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At long last, here we are - our 2020 Burgundy Campaign is on! Enjoy preferred access and preferred pricing this weekend only on many, in fact a great many, of the region's most accomplished wines. Daniel and I tasted the vintage extensively over a week in Burgundy this past October during which a general shape and outline started to emerge. We've tasted scores of in-bottle examples here in New York also, which has allowed opinions to both evolve, and, in other cases, deepen. More on this below.
In general, '20 resists generalization. Like '18 and '19 it was warm and very dry, but '20 has more stylistic and qualitative variance and so requires greater nuance. There is a kind of 'line' in '20, on one side of which falls wines from late pickers, less favored sites, or both. But there is another side. Fascinatingly, this 'other side' subset doesn't present at all like creatures of a 'warm' vintage. They present rather as ripe version of a classic vintage, in other words in total violation of any biases formed by general tasting. Structure rather than sweet fruit guides this subset, and I think they will be borderline astonishing in the fullness of time. Certainly the combination of low pH and high ripeness augurs well. As does attentive tasting, where one encounters impressive purity and length, often in the extreme.
Interestingly, producers seem split on the relative merits of '19 and. '20. It's fair to say that '20 flips the script on '19, with whites in the main preferred to the reds, but there are passionate partisans for the summed total of each vintage. '20 whites drink like tighter '19s, while the (better) reds remind me of beefier versions of '17. Average and below reds suffer from high alcohol and aggressive tannins, though this is more or less always the case these days.
I have argued before that 'classic' is a relative concept as in the end it must be tasting rather than degree days and meteorological particulars that gets the final say. While '20 is structurally worlds away from, say, '14, the wines nevertheless have definite shape and outline as well as what I would refer to as structural integrity. Balance is indeed more precarious at higher ripeness, but my experience teaches me to prioritize proportionality above adherence to rote or rigid conceptual models in forecasting the upside of a vintage.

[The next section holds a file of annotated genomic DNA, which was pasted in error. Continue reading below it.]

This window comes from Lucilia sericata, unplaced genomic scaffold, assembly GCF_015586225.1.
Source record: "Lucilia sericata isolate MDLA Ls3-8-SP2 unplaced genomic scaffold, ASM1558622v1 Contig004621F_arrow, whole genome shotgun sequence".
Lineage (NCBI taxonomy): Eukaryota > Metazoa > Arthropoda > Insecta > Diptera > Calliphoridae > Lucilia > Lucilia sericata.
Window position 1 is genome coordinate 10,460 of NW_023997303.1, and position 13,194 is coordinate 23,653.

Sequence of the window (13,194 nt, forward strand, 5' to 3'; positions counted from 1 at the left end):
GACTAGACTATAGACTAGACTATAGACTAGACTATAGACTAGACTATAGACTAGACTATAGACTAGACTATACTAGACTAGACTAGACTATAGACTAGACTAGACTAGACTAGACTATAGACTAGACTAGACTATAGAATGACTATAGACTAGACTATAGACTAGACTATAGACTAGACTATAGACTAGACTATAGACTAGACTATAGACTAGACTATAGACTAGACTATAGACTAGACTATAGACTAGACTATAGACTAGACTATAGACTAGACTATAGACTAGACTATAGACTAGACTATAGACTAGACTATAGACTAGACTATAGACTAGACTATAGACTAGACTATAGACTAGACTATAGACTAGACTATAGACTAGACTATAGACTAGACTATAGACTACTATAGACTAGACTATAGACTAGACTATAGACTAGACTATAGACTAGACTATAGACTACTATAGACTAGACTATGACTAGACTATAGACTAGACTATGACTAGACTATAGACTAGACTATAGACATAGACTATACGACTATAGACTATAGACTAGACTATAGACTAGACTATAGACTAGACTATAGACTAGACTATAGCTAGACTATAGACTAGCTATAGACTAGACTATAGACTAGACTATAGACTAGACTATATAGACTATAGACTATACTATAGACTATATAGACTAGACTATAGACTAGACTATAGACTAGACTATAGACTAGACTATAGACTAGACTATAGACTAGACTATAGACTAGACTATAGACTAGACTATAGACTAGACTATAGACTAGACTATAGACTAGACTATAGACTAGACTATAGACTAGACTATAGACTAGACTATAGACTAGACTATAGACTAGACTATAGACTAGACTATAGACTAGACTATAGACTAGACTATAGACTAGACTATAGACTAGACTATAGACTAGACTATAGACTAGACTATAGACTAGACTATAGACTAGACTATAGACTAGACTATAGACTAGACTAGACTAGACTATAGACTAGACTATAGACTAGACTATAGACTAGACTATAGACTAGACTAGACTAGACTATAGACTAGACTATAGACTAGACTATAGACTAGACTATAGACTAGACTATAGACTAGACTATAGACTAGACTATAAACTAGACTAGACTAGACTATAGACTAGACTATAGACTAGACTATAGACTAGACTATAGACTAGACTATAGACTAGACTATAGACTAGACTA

Daniel notes that the timing of harvest was critical. He has a shine for the 'great balance of weight and acidity' of the whites. He is bullish, too, on their upside. He shares that the reds: '...have a lot of color, weight, concentration (drought year!) and really high viscosity - there are some beautifully balanced ‘20s from the Côte de Nuits in particular. What's fascinating is that decanting the wines always seems to result in the wines evolving positively, a great sign.' In the end I think those of us with the privilege to choose end up defining a vintage by its more convincing examples rather than a theoretical median, whether in terms of style or quality. 'Large-scaled classics' seems an appropriate descriptor for the best of '20, and in both colors.
The third consecutive hot and dry vintage seems to have found producers well practiced in finessing the particular demands presented in such years. A recent tasting of some '20s next to their '18 and '19 counterparts evoked a metaphor in which the winemaker is like a baseball player facing a challenging pitcher for a third time. The baffling and doubtful aspects of the first and second encounter are largely gone, now replaced with hard-won insight and surer confidence. A lot of producers just seemed to see the ball better in '20. We've aggregated as many of these as we could find for you.